Wednesday, October 14, 2009

the Blood Pressure Attack Plan

"Blood pressure attack" might qualify as infelicitous phrasing, but for those who are interested in seeing the goals I've charted out for myself, please follow this link.

You'll notice a few things right away:

1. No mention of calisthenics. While these are important, and will be part of my program, I'm not including them as goals. Some types of calisthenics might make their way into the categories listed-- e.g., doing X number of jumping jacks to earn a certain number of aerobic points-- but in the main, this won't happen.

2. Some goals will take less than a year to accomplish. Meditation is a case in point. Having plunged into seated meditation-- my first-ever session was for two hours, broken into three 40-minute segments-- I know that reaching the point where I can meditate for 60 minutes straight won't be a big deal. I haven't decided whether I want to make 60 minutes a daily goal, but I've heard of folks who do this. No matter what eventually happens, chamseon (Korean for zazen, i.e., seated Zen meditation) needs to become part of my daily practice, even if it's for just 10 minutes a day.

3. The "flexibility" category shows only two items. This is not because I plan to stretch only in the two ways mentioned, but because those two forms of stretching will be representative of the overall state in which I wish to be after one year. Flexibility is about range of motion; I hope to improve my overall range.

4. For someone who said that strength exercises will come later, you sure have listed a lot of strength exercises. Guilty as charged, but this is mainly to get those exercises out of my head and "on paper," if you will. The exercises I've chosen will help with arm strength, leg strength, upper body strength, and core stabilization (a concept popularized by Pilates). Most of the exercises engage multiple muscle groups; this isn't about achieving definition, but about strengthening the body more holistically. Pushups are a classic example of this: several muscle groups move in concert so that you perform what is basically a punching motion.

Anyway, the plan is to start most of the strength exercises later on-- not right away. I might do some pushups early on, but not many; I'll be going easy for a long while before ramping up the intensity. When you've fallen far, it's a long climb back to the top, and there are no shortcuts.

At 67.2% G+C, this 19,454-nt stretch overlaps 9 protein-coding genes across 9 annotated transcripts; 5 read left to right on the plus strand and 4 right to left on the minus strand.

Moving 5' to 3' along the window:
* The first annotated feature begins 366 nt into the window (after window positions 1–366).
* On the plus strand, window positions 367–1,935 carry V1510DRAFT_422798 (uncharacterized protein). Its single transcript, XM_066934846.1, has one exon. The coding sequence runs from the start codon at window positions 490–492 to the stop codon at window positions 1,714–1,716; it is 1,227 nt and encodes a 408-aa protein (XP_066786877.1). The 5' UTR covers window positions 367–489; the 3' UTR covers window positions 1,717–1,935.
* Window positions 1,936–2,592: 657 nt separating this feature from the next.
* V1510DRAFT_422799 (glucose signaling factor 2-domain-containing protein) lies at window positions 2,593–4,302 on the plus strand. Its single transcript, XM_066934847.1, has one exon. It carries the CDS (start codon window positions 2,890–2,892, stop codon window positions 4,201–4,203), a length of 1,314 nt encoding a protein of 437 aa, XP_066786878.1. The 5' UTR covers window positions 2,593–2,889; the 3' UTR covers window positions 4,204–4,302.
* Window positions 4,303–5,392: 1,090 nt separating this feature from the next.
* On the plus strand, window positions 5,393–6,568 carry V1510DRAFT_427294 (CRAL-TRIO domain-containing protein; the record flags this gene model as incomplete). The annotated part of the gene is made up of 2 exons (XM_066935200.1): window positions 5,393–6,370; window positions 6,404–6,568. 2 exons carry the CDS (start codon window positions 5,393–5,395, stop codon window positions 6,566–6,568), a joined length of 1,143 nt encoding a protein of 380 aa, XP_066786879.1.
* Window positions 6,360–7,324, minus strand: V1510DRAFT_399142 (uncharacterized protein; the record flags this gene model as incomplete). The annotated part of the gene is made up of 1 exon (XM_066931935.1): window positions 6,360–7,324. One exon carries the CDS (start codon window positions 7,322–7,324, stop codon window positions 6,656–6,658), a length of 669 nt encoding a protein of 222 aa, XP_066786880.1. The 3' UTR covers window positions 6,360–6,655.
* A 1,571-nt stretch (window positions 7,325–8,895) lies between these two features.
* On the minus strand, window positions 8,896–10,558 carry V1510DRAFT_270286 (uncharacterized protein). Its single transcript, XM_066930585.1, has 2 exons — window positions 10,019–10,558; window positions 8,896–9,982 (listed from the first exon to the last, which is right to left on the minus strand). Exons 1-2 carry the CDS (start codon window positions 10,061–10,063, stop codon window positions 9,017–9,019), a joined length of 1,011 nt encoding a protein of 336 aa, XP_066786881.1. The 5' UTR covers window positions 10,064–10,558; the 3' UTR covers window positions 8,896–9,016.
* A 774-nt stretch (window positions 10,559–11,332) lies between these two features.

5. I don't get what you're talking about when you say "10-point week" in the "cardio" category. This is a reference to Ken Cooper's classic, Aerobics (1968), in which Cooper introduces the point system as a way for people to measure the cardiovascular payoff associated with any given aerobic activity. A person should be averaging a 30- to 35-point week, in Cooper's opinion. In The New Aerobics (which isn't so new anymore; the book was published in 1988), Cooper broke his point charts down further, taking age and sex into consideration in his calculations.

The basic wisdom of Cooper's books obtains today, though people tend to talk about cardio differently. Nowadays, what you'll generally hear is something like: "To calculate your maximum heart rate during training, subtract your age from 220. Establish training regimens that get your heart beating at 60% and 80% of that maximum, maintaining that rate for at least 30 minutes, at least 3-4 times per week." Following this plan leads, roughly, to about 30 points per week of cardio.

Heart rate is a good indicator of effort. Cooper's charts were laid out more in terms of time and distance, but the same basic idea-- that intensity counts in a workout-- is present in Cooper's formulation. For this reason, his charts show you earning more points if you cover the same distance in significantly less time.

For myself, I plan to bike and walk. Running is a possibility, but only after I shed a good bit of weight. As you see on my attack plan, the eventual goal is to reach 40 points per week after a year of training. When compared to the rigorous training that the folks on "The Biggest Loser" undergo, my schedule moves at a snail's pace. But setting realistic goals is important, and I know I'd give up pretty quickly were I to try a super-intense regimen right away. No "boot camp workouts" for me.

6. What's up with the "diet" category? I tried to keep the notation simple. As a friend of mine once noted, you need about 12 calories per pound per day to maintain your weight. In my case, weighing in at a beefy 300 pounds, that means I need at least 3600 calories per day to maintain my weight. I've been 300 for several months, so I'm guessing that my food intake averages out to about 3600 calories. That's a lot of snacking, and probably a lot of empty calories.

My attack plan shows a minimum of 2800 calories per day, which isn't much of a reduction-- at least at first. The goal, though, is to get consumption down to 1500 calories per day. It's possible that I'll revise this upward if/when I achieve my goal weight of 200 pounds. A 200-pound person really needs about 2400 calories per day to maintain that weight. But over the course of a year, while I'm on this program, I'll have to discipline myself. It's rare that I know true hunger, so this program offers me a golden opportunity to feel what normal folks feel.